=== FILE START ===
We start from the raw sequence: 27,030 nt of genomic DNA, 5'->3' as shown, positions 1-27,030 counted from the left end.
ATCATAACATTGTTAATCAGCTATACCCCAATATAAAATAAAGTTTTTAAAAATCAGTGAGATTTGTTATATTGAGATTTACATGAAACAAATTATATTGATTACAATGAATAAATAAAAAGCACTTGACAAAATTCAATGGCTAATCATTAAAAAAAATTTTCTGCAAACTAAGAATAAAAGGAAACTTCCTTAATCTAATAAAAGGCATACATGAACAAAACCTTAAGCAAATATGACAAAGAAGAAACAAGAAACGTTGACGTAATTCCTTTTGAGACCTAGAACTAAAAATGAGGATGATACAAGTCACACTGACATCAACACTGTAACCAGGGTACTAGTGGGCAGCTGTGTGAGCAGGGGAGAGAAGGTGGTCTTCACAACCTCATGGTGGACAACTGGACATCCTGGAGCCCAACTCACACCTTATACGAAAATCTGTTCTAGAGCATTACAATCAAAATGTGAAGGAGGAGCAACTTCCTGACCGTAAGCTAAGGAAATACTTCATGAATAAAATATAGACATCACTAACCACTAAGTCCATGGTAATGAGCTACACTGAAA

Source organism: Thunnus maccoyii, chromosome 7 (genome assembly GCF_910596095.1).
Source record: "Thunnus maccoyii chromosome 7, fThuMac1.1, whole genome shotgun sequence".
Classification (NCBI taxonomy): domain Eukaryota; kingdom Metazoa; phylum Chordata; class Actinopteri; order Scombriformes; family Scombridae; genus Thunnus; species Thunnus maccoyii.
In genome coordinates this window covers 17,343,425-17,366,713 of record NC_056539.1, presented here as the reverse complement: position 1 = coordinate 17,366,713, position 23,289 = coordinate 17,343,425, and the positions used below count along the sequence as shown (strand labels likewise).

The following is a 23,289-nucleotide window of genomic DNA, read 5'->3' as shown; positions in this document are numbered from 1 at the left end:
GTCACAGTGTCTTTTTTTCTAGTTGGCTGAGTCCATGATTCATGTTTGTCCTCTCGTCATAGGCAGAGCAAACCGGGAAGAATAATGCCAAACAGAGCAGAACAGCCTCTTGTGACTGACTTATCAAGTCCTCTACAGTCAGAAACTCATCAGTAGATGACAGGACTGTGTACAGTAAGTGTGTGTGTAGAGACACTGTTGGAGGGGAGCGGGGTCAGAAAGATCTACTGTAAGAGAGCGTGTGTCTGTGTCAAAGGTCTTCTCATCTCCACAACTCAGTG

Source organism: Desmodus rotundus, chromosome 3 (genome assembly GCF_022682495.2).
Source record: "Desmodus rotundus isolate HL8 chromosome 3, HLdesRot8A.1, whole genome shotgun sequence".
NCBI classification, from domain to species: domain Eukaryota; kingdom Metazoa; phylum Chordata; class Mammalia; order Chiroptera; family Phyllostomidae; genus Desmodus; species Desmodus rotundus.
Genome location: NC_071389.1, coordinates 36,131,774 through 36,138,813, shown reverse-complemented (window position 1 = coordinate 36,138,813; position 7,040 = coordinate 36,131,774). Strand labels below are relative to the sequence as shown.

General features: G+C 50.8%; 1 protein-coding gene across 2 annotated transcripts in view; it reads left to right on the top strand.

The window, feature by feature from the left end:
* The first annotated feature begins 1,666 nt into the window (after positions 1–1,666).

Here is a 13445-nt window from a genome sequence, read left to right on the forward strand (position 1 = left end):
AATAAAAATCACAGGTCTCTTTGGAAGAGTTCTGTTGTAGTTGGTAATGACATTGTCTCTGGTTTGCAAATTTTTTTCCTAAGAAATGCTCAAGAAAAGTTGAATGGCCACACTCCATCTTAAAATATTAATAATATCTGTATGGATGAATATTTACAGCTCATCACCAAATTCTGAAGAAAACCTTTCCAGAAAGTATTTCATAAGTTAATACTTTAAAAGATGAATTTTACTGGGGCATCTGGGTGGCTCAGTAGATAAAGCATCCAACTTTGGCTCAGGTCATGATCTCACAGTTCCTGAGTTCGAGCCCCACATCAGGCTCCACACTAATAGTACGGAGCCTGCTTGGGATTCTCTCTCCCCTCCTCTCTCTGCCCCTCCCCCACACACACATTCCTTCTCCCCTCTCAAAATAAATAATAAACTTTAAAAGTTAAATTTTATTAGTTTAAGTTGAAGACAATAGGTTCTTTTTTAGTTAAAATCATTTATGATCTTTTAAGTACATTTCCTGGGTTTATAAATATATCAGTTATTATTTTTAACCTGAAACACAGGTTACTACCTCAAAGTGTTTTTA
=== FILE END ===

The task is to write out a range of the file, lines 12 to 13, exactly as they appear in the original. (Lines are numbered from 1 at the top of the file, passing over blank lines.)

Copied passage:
Genome location: NC_071389.1, coordinates 36,131,774 through 36,138,813, shown reverse-complemented (window position 1 = coordinate 36,138,813; position 7,040 = coordinate 36,131,774). Strand labels below are relative to the sequence as shown.

General features: G+C 50.8%; 1 protein-coding gene across 2 annotated transcripts in view; it reads left to right on the top strand.